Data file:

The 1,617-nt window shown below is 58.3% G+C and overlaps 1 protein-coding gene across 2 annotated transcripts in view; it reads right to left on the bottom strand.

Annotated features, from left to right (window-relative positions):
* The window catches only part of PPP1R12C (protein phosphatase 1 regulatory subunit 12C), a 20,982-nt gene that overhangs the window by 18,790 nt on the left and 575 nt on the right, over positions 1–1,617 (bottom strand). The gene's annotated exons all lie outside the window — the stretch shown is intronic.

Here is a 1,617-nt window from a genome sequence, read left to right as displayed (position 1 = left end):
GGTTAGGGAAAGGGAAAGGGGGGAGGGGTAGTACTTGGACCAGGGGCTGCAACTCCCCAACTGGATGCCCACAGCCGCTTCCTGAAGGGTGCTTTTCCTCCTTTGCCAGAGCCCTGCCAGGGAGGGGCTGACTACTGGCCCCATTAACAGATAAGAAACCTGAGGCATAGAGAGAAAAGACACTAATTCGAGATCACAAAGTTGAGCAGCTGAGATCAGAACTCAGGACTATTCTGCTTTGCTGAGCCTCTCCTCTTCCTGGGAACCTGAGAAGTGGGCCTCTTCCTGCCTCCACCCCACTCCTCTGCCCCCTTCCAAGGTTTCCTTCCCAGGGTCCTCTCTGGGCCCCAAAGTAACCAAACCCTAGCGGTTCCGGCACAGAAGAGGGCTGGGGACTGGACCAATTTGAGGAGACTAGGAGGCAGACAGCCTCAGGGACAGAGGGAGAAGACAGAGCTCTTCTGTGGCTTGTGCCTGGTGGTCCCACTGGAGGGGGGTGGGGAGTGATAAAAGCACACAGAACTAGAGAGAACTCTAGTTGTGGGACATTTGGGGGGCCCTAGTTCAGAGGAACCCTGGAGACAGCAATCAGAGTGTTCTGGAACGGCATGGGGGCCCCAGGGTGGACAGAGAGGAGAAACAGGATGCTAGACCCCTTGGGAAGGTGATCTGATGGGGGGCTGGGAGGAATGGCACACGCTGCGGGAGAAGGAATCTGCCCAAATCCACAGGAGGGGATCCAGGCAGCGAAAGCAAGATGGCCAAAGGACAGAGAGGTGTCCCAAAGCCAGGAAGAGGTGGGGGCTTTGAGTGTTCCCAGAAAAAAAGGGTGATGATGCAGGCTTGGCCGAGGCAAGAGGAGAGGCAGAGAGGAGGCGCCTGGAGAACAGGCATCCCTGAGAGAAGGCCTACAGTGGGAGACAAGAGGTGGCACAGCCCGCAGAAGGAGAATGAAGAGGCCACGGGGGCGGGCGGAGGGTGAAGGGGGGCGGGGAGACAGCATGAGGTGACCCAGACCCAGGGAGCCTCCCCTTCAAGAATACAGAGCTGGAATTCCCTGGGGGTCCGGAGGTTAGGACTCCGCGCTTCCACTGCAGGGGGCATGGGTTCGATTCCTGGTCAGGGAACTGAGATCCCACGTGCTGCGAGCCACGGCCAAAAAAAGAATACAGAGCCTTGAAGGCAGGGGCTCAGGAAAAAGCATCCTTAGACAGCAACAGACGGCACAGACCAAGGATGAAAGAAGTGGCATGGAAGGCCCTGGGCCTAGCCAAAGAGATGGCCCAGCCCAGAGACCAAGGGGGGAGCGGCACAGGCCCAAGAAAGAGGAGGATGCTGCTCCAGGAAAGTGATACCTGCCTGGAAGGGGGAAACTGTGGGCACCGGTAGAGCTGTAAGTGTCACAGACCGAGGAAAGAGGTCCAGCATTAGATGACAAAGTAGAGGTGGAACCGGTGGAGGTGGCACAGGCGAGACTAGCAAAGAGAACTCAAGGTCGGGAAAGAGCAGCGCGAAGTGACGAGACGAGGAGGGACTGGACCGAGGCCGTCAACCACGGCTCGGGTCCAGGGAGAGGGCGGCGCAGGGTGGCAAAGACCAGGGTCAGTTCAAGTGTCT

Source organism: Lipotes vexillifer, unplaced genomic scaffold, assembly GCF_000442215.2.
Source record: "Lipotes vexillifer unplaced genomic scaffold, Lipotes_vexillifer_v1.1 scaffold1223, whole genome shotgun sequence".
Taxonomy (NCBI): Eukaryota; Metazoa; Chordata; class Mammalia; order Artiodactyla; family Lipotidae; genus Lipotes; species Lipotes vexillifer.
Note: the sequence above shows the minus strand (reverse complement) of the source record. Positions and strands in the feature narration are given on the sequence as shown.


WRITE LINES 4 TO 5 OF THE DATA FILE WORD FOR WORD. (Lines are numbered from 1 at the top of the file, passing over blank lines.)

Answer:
Here is a 1,617-nt window from a genome sequence, read left to right as displayed (position 1 = left end):
GGTTAGGGAAAGGGAAAGGGGGGAGGGGTAGTACTTGGACCAGGGGCTGCAACTCCCCAACTGGATGCCCACAGCCGCTTCCTGAAGGGTGCTTTTCCTCCTTTGCCAGAGCCCTGCCAGGGAGGGGCTGACTACTGGCCCCATTAACAGATAAGAAACCTGAGGCATAGAGAGAAAAGACACTAATTCGAGATCACAAAGTTGAGCAGCTGAGATCAGAACTCAGGACTATTCTGCTTTGCTGAGCCTCTCCTCTTCCTGGGAACCTGAGAAGTGGGCCTCTTCCTGCCTCCACCCCACTCCTCTGCCCCCTTCCAAGGTTTCCTTCCCAGGGTCCTCTCTGGGCCCCAAAGTAACCAAACCCTAGCGGTTCCGGCACAGAAGAGGGCTGGGGACTGGACCAATTTGAGGAGACTAGGAGGCAGACAGCCTCAGGGACAGAGGGAGAAGACAGAGCTCTTCTGTGGCTTGTGCCTGGTGGTCCCACTGGAGGGGGGTGGGGAGTGATAAAAGCACACAGAACTAGAGAGAACTCTAGTTGTGGGACATTTGGGGGGCCCTAGTTCAGAGGAACCCTGGAGACAGCAATCAGAGTGTTCTGGAACGGCATGGGGGCCCCAGGGTGGACAGAGAGGAGAAACAGGATGCTAGACCCCTTGGGAAGGTGATCTGATGGGGGGCTGGGAGGAATGGCACACGCTGCGGGAGAAGGAATCTGCCCAAATCCACAGGAGGGGATCCAGGCAGCGAAAGCAAGATGGCCAAAGGACAGAGAGGTGTCCCAAAGCCAGGAAGAGGTGGGGGCTTTGAGTGTTCCCAGAAAAAAAGGGTGATGATGCAGGCTTGGCCGAGGCAAGAGGAGAGGCAGAGAGGAGGCGCCTGGAGAACAGGCATCCCTGAGAGAAGGCCTACAGTGGGAGACAAGAGGTGGCACAGCCCGCAGAAGGAGAATGAAGAGGCCACGGGGGCGGGCGGAGGGTGAAGGGGGGCGGGGAGACAGCATGAGGTGACCCAGACCCAGGGAGCCTCCCCTTCAAGAATACAGAGCTGGAATTCCCTGGGGGTCCGGAGGTTAGGACTCCGCGCTTCCACTGCAGGGGGCATGGGTTCGATTCCTGGTCAGGGAACTGAGATCCCACGTGCTGCGAGCCACGGCCAAAAAAAGAATACAGAGCCTTGAAGGCAGGGGCTCAGGAAAAAGCATCCTTAGACAGCAACAGACGGCACAGACCAAGGATGAAAGAAGTGGCATGGAAGGCCCTGGGCCTAGCCAAAGAGATGGCCCAGCCCAGAGACCAAGGGGGGAGCGGCACAGGCCCAAGAAAGAGGAGGATGCTGCTCCAGGAAAGTGATACCTGCCTGGAAGGGGGAAACTGTGGGCACCGGTAGAGCTGTAAGTGTCACAGACCGAGGAAAGAGGTCCAGCATTAGATGACAAAGTAGAGGTGGAACCGGTGGAGGTGGCACAGGCGAGACTAGCAAAGAGAACTCAAGGTCGGGAAAGAGCAGCGCGAAGTGACGAGACGAGGAGGGACTGGACCGAGGCCGTCAACCACGGCTCGGGTCCAGGGAGAGGGCGGCGCAGGGTGGCAAAGACCAGGGTCAGTTCAAGTGTCT